In London, Brexit was widely met with negativity by the Financial Services industry and, in covering the FS industry across Europe, it’s been very interesting listening to the views of people in the UK and our European partners.
An issue that has perhaps been overlooked amongst the commentary from the larger headline grabbing banks, is the impact on the UK's FinTech market. Already worth around £6.6 billion, employing around 61,000 and pulling in investment of over £640 million last year, London has become the Global FinTech Hub.
Access to Regulators, enormous banking expertise, the single market and free movement of people, coupled with research from PwC suggesting top Banking Exec’s believe up to 23% of their business is at risk to innovation in FinTech, had created a unique ecosystem here in London.
However, the EU referendum has significantly changed this ecosystem creating uncertainty that is unlikely to pass for at least the next two years.
So, in the fast moving FinTech industry, can businesses afford to 'wait and see' how the UK’s relationship with Europe looks two years from now in the same way that traditional banks can afford to? Or in the FinTech world, where growth and investment is everything, does Frankfurt, Berlin, Paris or any number of other European cities beckon? Afterall they promise what London cannot; stability, guaranteed EU access and reduced costs of operation (London is anything but cheap for the cash strapped start-up!).
It's believed that Brexit will realistically manifest itself as 'Brexit Lite', maintaining our access to the single market and free movement of people allowing London to continue providing this unique ecosystem, however until that becomes clear, the rest of Europe (especially Germany as the EU's second largest FinTech market) has an exciting opportunity to capitalise on the UK's decision - whilst the UK has plenty of work to do to maintain its current status.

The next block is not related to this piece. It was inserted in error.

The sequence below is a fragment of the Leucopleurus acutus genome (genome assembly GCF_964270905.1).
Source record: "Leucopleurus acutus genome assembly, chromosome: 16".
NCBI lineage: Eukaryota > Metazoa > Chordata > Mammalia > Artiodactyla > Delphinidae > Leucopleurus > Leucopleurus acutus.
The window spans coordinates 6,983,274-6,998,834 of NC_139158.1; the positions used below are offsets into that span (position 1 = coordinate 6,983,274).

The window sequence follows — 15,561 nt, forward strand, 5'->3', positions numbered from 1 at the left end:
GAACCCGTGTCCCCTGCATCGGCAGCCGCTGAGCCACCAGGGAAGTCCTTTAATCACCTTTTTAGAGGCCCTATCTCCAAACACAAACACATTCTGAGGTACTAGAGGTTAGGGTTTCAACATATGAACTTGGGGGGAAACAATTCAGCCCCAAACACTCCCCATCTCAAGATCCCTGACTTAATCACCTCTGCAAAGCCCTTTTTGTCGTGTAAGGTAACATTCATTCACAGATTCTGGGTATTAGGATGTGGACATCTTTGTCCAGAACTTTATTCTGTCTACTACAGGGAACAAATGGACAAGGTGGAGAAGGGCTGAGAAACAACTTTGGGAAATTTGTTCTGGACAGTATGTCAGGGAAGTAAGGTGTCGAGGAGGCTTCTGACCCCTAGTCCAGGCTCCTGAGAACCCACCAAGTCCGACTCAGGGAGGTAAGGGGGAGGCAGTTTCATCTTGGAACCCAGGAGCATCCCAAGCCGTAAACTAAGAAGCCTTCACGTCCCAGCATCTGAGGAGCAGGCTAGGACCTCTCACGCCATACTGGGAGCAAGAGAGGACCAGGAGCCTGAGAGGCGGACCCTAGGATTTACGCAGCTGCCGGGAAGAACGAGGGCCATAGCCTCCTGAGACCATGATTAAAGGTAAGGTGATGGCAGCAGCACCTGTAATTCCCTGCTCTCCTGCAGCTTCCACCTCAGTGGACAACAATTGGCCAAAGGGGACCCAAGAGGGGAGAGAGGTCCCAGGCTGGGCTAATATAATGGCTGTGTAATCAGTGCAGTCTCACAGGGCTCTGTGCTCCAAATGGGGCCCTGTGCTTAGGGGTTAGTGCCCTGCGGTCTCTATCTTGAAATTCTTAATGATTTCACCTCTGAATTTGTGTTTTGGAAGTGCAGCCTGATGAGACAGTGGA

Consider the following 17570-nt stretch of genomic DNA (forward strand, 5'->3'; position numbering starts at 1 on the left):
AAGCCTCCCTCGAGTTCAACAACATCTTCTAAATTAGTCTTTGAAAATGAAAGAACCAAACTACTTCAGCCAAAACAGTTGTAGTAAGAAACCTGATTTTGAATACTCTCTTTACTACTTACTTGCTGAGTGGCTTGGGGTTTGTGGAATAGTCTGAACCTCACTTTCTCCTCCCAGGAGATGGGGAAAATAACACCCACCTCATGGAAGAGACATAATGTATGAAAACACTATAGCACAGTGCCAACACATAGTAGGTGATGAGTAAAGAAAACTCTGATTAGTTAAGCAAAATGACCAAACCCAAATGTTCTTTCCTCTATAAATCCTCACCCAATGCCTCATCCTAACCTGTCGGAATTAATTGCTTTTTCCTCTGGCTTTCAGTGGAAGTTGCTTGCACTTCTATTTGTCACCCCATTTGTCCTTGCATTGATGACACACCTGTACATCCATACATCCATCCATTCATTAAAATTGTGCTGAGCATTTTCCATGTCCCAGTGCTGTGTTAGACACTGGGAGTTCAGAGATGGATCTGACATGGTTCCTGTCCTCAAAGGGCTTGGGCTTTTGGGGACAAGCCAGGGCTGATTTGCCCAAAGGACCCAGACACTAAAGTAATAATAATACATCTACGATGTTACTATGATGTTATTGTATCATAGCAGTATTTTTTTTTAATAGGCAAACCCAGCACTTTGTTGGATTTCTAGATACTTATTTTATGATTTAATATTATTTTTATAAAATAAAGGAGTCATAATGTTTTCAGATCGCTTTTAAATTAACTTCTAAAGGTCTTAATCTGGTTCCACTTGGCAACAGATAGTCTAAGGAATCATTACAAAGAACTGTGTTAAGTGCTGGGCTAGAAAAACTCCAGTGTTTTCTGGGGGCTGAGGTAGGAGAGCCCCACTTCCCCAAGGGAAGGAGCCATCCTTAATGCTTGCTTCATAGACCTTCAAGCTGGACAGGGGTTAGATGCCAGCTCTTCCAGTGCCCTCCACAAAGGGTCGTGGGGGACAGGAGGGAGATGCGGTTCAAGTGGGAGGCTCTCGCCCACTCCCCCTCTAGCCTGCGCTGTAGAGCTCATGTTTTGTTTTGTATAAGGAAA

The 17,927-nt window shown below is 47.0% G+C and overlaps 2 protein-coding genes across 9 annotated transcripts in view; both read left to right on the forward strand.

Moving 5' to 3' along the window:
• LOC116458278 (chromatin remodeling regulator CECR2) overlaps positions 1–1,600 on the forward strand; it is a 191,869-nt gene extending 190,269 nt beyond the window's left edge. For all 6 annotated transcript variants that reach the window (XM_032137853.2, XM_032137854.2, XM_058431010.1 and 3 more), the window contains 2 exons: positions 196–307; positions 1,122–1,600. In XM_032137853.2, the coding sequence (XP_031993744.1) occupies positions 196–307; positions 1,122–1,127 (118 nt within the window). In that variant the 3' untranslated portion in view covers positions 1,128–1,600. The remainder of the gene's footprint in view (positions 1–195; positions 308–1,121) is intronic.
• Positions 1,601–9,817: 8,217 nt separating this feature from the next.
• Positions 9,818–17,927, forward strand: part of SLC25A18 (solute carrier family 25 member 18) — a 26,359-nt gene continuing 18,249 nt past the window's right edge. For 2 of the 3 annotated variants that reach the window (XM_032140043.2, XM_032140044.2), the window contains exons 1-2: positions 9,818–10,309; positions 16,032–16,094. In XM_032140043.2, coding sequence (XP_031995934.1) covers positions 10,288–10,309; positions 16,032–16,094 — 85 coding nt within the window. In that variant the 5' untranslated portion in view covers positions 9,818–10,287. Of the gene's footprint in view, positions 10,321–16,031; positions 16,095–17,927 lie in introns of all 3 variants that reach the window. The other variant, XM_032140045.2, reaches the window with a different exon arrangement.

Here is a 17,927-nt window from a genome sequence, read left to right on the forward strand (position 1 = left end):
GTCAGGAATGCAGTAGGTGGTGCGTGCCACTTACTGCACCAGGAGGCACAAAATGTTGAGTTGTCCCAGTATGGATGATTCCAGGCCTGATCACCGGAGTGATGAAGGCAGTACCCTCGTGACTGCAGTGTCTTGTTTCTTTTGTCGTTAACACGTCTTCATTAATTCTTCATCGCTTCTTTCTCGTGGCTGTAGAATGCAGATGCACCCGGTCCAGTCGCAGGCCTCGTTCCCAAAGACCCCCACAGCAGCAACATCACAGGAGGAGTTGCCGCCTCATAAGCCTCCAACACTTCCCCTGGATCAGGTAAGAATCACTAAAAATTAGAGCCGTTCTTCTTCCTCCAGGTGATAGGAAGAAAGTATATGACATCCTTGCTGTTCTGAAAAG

The below article in the Washington Post provides some interesting initial reactions from UK FinTech’s.
What are your thoughts?
start-ups are rethinking every aspect of money, from checking accounts to crowdfunding to the complex networks that power the world’s stock exchanges. Top bank executives regularly drop by to scout new ideas, and investors poured $900 million into the fledgling industry last year — creating a heady fusion of Wall Street and Silicon Valley that was supposed to drive the next generation of London’s financial dominance in Europe. But Britain’s historic vote last month to leave the European Union is now forcing the country’s most promising young companies to reevaluate whether to stay in the island nation or abandon ship.